Very few men have written mysteries with strong female protagonists. One exception is Stieg Larsson, who has written a series featuring Lisbeth Salander, a pierced and troubled young hacker/investigator who has an innate ability to solve problems and kick ass at the same time.


One Grave Too Many by Beverly Connor
Diane Fallon is a forensic anthropologist who became a museum director after a terrible tragedy in the field. Diane is a tenacious, determined professional who is loyal to her friends and coworkers. No matter what she comes up against even is she is injured she will get her man or woman. The best thing to do is not mess with her or hurt her friends.

Stalking Susan by Julie Kramer
This series is a character driven story about Riley Spartz who is an audacious, outrageous and an unstoppable force-of-Nature when she’s on the hunt for a story. She can take a mediocre story and turn it into media gold. There are plenty of twists and turns in this fast paced series which will keep the most avid mystery lovers glued to their seat.



Baltimore Blues by Laura Lippmann
Downsized ex-reporter Tess Monaghan spends her days working part-time at the bookstore owned by her sexy Aunt Kitty. The rest of her time is spent investigating to find a way to save her friend. Fast paced, funny and quirky.

Report for Murder by Val McDermid
Lindsay Gordon is principled, loyal, tough witty and determined to find the truth, which often leads her into trouble. She is not afraid to take chances and frequently pays for it by either ending up in jail or injured. She is an excellent investigator, but half her trouble comes from her fierce independence.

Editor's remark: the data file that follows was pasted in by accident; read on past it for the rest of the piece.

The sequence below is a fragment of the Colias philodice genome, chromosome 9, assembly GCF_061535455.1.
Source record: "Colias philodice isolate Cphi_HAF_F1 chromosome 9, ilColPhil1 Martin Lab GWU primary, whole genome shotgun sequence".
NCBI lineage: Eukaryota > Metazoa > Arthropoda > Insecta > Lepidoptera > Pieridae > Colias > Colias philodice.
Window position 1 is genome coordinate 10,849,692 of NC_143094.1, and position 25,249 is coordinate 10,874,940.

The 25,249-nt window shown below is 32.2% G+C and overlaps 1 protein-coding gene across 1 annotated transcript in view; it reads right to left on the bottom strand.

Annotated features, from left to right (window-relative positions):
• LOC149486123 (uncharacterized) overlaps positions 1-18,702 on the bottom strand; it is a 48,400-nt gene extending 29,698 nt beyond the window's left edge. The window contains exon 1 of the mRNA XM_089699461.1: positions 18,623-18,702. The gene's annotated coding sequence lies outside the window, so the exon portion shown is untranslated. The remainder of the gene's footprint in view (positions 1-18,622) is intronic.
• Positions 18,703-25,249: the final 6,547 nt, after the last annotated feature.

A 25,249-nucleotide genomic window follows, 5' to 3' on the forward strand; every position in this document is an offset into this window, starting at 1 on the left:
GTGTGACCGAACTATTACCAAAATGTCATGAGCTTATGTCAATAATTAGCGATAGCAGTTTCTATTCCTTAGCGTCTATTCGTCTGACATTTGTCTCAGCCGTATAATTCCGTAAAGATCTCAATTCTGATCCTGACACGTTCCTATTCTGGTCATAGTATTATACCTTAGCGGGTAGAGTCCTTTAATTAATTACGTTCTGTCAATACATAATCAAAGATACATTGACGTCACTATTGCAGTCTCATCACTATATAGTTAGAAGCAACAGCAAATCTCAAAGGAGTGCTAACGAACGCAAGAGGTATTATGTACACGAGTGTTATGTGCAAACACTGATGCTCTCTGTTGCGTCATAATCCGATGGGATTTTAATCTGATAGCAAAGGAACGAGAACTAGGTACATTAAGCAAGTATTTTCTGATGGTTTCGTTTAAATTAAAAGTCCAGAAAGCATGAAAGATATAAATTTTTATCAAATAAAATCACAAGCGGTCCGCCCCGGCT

Mallory's Oracle by Carol O'Connell
Mallory is a deep, interesting, unpredictable and enigmatic character. Raised on the streets she is understandably a bit gruff and perhaps a bit of a sociopath, but you will find yourself liking her, a lot, by the story's end. She has a strong intellect and an unusual skill set which allows her to do the job.




















Tuesday, August 19, 2014

Hugo Awards Announced

This weekend, at LonCon 2014, the Hugo Awards were announced and there are some excellent, excellent winners and I believe that much of the SF community is coming away with some good feelings about the whole thing. 

For me specifically, one of the most interesting aspects of this year’s awards was the short list for the best novel, specifically the debut Ancillary Justice by Ann Leckie and the massive Wheel of Time Series by Robert Jordan '(with the help of Brandon Sanderson for the final 3 novels). As best as I can tell, these were the two leading titles and people would have only been surprised if neither of them won. Despite both being favorites, there are some decidedly noteworthy differences. While AJ has been sweeping the awards this year, snagging a Nebula, an Arthur C Clarke award, and the British Science Fiction Association, the WoT series has been around since 1990, was only recently finished and weighing in at 3.5 million words, does a good job of defining epic fantasy. 
In fact, some would argue that it is, the very dentition epic fantasy and very likely trots out just about every trope of the genre at least once. Don't get me wrong, the books are still good and have a strong enough following that the series even has its own Convention. In fact, there was some worry in the community that there would be a glut of voters signing up solely to vote for the WoT series and would disregard the other categories (analysis shows that this didn't happen). Finally, Sanderson had to be brought in to finish the series. A feat that is difficult to manage and that he pulled off wonderfully.